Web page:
Handel – Agrippina
Theater an der Wien; Patricia Bardon; Jake Arditti; Danielle de Niese; Filippo Mineccia; Balthasar Neumann Ensemble; Thomas Hengel Brock
Naxos 2.110579-80 (naxosdirect.com)

Handel – Ode to St. Cecilia’s Day
Bach Choir of Bethlehem; Greg Funfgeld
Analekta AN 2 9541 (analekta.com/en) 

These two recordings take very different approaches to two key works in Handel’s life, including choices between period and modern instrumentation.

02a Handel AgrippinaIn 1709, in the early phase of Handel’s operatic career, he was approached in Venice by Cardinal Vincenzo Grimani to set Grimani’s satirical libretto based on Agrippina’s machinations to have her son Nero named emperor of Rome. Generally regarded as Handel’s first great opera – there’s a treasure trove of arias – its ribald text has been inspiring radically contemporary stagings for the past 20 years, most notably by David McVicar. Theater an der Wien’s production is a highly entertaining combination of musical purity and Robert Carsen’s provocative staging. The Balthasar Neumann Ensemble plays period instruments and three of the eight roles are sung by countertenors. Meanwhile, there’s a steely sheen to the furnishings, an iMac adorns a desk, and the fine mezzo-soprano Patricia Bardon, who has sung many of Handel’s principal females, plays the title role, stalking the halls of power in a leather skirt; at other times, the scatterbrained Nero, sung by countertenor Jake Arditti, frolics poolside with bikini-clad maidens. There’s some quickie desktop sex, a conspicuous issue of Vogue, onstage cameras and projections, staged news stories, a Mussolini-esque Claudio and, following the traditional happy ending, a gratuitous grand guignol bloodbath led by a mad Nero. Filmed in March 2016, staging that might have seemed over the top just three years ago approaches verisimilitude as our political culture increasingly resembles ancient Rome in decline.

02b Handel St CeciliaWith a 30-year leap in Handel’s career, we come to his 1739 setting of John Dryden’s Ode for Saint Cecilia’s Day, here performed by the Bach Choir of Bethlehem and issued in commemoration of the choir’s 120th anniversary and Greg Funfgeld’s 35th as its conductor. The 88-voice choir is a Pennsylvania institution along with its annual Bach Festival and Bach Festival Orchestra. It’s Handel on a relatively moderated but still grand scale, harkening back to 19th- and early 20th-century traditions. The orchestra is playing modern instruments, but there are only 27 of them, and that large choir provides depth and an impressive richness. Two fine Canadian singers appear as soloists, lending distinguished skills to the arias. Halifax-native, tenor Benjamin Butterfield, brings a brassy bravado to the drum and horn effusion of The trumpet’s loud clangor, while Edmonton-born Cassandra Lemoine’s refined soprano dovetails beautifully with Robin Kani’s flute on The soft complaining flute. Lemoine’s grace and clarity also highlight the full force of choir and orchestra in the sustained conclusion of As from the pow’r of sacred lays.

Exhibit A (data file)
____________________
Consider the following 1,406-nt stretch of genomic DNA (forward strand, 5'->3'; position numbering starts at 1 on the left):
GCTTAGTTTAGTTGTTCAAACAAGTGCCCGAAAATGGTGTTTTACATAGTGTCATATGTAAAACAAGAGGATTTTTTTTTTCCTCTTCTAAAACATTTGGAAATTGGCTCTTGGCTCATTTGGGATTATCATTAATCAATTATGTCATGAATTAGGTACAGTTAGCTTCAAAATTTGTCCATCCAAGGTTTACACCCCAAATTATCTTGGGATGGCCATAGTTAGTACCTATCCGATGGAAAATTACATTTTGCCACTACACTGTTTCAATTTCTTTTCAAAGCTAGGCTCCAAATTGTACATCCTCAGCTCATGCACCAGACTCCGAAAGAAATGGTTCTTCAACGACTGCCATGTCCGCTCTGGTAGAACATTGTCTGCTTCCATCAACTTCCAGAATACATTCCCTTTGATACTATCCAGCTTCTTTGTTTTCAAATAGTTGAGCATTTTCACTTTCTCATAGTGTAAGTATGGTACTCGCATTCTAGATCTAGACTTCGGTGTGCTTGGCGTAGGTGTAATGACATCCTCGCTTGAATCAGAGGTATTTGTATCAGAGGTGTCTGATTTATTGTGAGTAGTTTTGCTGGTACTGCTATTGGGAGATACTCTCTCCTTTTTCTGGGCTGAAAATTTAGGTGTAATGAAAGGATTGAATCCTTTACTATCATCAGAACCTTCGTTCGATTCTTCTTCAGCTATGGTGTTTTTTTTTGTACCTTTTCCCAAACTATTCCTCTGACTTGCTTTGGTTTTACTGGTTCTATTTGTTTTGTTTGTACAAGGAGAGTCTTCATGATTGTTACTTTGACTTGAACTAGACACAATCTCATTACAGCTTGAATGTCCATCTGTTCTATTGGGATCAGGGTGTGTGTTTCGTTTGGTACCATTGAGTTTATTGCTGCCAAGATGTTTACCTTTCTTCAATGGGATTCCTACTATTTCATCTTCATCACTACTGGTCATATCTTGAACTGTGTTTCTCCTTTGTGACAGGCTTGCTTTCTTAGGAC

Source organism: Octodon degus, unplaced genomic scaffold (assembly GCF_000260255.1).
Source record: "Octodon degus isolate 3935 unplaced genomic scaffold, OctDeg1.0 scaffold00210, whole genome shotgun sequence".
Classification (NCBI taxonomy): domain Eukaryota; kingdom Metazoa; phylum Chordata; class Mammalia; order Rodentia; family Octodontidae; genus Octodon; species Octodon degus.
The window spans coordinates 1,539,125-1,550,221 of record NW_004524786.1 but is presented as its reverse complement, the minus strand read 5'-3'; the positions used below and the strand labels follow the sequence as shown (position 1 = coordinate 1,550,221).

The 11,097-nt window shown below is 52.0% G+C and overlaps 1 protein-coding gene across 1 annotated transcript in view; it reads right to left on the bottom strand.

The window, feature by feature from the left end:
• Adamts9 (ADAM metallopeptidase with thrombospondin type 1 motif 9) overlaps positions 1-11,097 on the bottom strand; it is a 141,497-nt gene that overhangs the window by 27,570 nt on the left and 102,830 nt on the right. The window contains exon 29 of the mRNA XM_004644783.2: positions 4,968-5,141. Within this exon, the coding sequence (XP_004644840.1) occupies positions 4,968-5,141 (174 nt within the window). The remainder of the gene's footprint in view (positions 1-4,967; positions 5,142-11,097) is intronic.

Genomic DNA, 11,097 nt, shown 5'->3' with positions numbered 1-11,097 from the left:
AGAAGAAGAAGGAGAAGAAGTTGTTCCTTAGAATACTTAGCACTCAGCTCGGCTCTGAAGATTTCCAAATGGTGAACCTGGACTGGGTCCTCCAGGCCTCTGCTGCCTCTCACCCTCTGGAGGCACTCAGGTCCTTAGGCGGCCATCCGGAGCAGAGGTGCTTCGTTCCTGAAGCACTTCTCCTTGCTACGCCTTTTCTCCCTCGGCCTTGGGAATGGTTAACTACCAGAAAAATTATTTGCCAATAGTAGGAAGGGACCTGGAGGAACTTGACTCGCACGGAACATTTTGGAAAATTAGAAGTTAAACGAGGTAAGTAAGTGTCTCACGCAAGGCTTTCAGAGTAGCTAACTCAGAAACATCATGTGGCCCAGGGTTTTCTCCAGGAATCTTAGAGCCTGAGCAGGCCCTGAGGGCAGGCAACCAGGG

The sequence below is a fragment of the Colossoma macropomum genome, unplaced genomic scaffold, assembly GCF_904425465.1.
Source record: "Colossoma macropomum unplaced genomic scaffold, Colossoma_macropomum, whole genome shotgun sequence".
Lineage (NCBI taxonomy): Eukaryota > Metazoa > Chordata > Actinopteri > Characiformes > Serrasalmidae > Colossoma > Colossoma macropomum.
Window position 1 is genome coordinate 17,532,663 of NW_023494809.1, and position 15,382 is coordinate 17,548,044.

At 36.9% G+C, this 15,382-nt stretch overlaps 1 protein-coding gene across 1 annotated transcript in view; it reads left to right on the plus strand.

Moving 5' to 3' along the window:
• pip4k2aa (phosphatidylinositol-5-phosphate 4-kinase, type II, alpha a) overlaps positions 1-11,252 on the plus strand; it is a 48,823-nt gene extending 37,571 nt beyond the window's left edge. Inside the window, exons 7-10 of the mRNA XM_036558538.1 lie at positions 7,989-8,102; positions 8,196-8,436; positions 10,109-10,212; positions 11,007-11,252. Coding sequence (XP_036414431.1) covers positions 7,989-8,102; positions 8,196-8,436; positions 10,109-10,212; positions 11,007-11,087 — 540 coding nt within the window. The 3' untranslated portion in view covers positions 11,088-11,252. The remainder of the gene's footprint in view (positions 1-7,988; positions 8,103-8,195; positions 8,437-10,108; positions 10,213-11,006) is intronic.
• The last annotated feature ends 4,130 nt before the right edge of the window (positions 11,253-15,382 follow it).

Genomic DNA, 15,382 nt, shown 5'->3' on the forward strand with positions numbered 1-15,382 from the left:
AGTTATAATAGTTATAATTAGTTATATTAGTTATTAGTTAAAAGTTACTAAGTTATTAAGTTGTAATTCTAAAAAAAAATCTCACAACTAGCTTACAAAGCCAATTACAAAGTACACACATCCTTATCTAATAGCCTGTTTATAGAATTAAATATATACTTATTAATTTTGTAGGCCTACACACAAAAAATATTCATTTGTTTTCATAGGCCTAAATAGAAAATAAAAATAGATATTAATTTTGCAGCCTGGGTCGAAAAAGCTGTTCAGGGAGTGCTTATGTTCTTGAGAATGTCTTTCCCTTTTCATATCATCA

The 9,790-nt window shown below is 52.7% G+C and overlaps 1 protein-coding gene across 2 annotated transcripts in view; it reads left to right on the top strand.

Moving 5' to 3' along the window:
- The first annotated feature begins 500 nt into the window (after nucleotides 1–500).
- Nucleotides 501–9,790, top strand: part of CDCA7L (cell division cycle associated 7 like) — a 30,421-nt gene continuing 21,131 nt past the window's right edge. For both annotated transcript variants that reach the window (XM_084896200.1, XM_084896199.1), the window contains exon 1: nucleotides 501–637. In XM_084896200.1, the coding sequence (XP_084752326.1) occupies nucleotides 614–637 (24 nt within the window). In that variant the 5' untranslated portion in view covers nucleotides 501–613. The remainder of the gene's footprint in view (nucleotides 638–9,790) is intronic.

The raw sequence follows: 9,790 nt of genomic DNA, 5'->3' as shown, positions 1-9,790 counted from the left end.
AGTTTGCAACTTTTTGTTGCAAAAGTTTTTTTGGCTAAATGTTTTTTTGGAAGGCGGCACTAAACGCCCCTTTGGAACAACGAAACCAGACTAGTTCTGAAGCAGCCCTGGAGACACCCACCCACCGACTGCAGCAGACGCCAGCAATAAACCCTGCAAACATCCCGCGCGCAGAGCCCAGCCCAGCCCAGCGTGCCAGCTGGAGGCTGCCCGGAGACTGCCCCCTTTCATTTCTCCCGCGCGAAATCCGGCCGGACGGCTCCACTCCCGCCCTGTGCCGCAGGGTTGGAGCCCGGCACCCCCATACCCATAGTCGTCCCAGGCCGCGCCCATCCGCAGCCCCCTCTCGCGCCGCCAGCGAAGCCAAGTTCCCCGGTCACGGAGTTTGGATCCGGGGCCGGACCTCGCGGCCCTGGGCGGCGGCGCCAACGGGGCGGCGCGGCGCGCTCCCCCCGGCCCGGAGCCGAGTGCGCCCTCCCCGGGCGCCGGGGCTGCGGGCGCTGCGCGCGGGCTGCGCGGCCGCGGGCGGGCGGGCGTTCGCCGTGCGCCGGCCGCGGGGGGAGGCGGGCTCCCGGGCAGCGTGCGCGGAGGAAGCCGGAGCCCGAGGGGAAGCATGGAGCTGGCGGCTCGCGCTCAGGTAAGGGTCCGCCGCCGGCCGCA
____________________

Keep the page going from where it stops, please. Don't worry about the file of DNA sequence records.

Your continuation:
03 Mahler Alexander QuartetIn Meinem Himmel – The Mahler Song Cycles
Kindra Scharich; Alexander String Quartet
Foghorn Classics FCL 2019 (foghornclassics.com) 

This project comes from San Francisco and it is an experiment by the renowned Alexander String Quartet to transcribe three of Mahler’s orchestral song cycles, Songs of a Wayfarer, Rückert-Lieder and Kindertotenlieder for string quartet in order to experience this repertoire in an intimate chamber music setting and perhaps enrich and enhance its emotional world. I had some misgivings, because nowadays there is a definite trend to different versions of the great works, by ambitious musicians, that could harm and distort the composer’s original intent.

To my mind, these are definitely orchestral songs and require the power and the colours of the full contingent of a symphony orchestra with Mahler’s unique orchestration for their musical and emotional impact. The sound of a string quartet is entirely different and hasn’t the pungent quality the wind instruments provide and it cannot possibly duplicate what Mahler had in mind, although the transcriber violinist Zakarias Grafilo, gave much thought and effort to preserve some of the aural colours and even the emotional innigkeit of the original, yet es ist kein Mahler as I imagine Leonard Bernstein would say.